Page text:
Never Before Seen Early Nirvana Photos Revealed in New E-Book

"I Thought The World Could Use A Nirvana Story With A Happy Ending"
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Courtesy Bruce Pavitt

Courtesy Bruce Pavitt

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In 1989, few people knew who Nirvana was, and even fewer knew that they’d soon go on to revolutionize modern music. Among those early believers was Bruce Pavitt, the founder of the band’s now-legendary original indie label, Sub Pop.

When Pavitt and business partner Jon Poneman met up with Nirvana in Greece towards the end of their 1989 European tour supporting debut album Bleach, the band was wiped out and on the verge of breaking up.

As Pavitt worked to life the spirits of the band (particularly singer Kurt Cobain), he documented their travels to London in pictures. The tour culminated in a triumphant showcase as part of the LameFest UK, which many point to as the moment Nirvana broke, leading to their seismic impact just a few years later with Nevermind.

Now a full 23 years after the fact, Pavitt has collected those previously unseen photographs in a new e-book, Experiencing Nirvana: Grunge in Europe, 1989, available exclusively on Apple’s iBookstore. Documenting the eight days of November 27 through December 4, 1989, the book is a literal snapshot of what would become the future of rock as the band teetered on the brink of legend.

“It was really interesting to see these different personalities on the tour. It was like a little soap opera of sorts. They all had their little quirks, and Kurt was the shy sensitive one,” Pavitt told Entertainment Weekly about those fateful days. “But Kurt loved talking about music. The musicians involved in the indie culture were music geeks who got together to perform music as a hobby, not as a career option. Even after Nevermind, Kurt kept talking about people like Daniel Johnston and Shonen Knife—the true outsiders, the fringe of the fringe. That’s part of what made Nirvana so revolutionary.”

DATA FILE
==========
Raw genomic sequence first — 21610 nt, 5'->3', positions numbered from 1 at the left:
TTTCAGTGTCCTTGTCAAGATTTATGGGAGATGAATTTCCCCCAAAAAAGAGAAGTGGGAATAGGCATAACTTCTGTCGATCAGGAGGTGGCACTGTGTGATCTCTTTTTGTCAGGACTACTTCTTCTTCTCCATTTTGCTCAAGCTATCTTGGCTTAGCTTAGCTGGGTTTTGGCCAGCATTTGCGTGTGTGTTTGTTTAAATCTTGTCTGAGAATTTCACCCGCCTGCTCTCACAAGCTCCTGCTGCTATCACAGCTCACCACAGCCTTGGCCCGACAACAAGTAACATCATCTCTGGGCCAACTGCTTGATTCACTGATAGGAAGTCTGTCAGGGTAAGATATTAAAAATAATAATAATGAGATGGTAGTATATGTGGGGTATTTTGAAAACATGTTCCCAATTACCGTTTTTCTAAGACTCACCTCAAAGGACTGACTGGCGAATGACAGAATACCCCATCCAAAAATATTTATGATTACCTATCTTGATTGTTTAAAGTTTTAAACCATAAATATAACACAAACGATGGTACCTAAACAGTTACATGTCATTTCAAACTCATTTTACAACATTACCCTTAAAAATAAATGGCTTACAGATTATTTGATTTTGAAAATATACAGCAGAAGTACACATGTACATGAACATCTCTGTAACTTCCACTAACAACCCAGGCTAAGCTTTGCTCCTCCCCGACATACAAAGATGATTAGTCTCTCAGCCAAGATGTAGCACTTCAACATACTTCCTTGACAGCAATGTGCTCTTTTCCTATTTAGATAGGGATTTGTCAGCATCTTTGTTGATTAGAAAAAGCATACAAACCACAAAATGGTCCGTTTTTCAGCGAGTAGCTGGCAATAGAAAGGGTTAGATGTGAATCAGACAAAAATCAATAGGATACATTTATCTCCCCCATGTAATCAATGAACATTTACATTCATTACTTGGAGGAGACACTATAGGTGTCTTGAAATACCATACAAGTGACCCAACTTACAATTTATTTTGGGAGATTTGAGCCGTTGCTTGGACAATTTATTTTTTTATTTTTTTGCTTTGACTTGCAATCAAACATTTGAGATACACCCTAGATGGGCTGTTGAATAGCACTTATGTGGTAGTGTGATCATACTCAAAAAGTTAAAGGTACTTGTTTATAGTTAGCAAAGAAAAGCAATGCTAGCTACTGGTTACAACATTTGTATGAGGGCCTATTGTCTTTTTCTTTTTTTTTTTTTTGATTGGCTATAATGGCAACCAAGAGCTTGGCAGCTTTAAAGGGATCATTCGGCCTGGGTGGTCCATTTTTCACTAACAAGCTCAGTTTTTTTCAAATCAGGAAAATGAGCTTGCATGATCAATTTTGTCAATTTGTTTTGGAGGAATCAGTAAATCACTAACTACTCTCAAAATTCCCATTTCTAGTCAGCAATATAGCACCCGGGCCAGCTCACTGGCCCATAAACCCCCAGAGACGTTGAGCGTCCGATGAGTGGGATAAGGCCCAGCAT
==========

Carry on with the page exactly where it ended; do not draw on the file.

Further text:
The intimate and candid photos capture the band both onstage and off, offering fleeting glimpses of Kurt Cobain and Nirvana’s original line-up (Dave Grohl wouldn’t join the band until 1990) looking impossibly fresh-faced and young, despite the exhaustion of the 6-week tour.

“I think Kurt’s death is very traumatizing for a lot of people, and it was hard for me to even listen to the music for a long time,” Pavitt continued about the inspiration for the e-book. “When I went through the pictures I realized they told a story, and it was a Nirvana story with a happy ending. I thought the world could use a Nirvana story with a happy ending.”

A portion of the title’s proceeds will be donated to the Vera Project in Seattle, an all-ages music and arts venue that “strives to fulfill its mission to foster a participatory creative culture through popular music concerts, arts programs,experiential learning and volunteer opportunities for all ages, especially young people.”

Nirvana fans can also look forward to Record Store Day 2012 (November 16), when a special 20th anniversary edition of the band’s final studio album, Insecticide, is released. Pressed on two 180 gram vinyl discs cut to 45 RPM for higher sound quality, this new edition recreates Cobain’s original jacket design and comes with lyric sheet art in a deluxe gatefold sleeve.

–Scott T. Sterling, CBS Local


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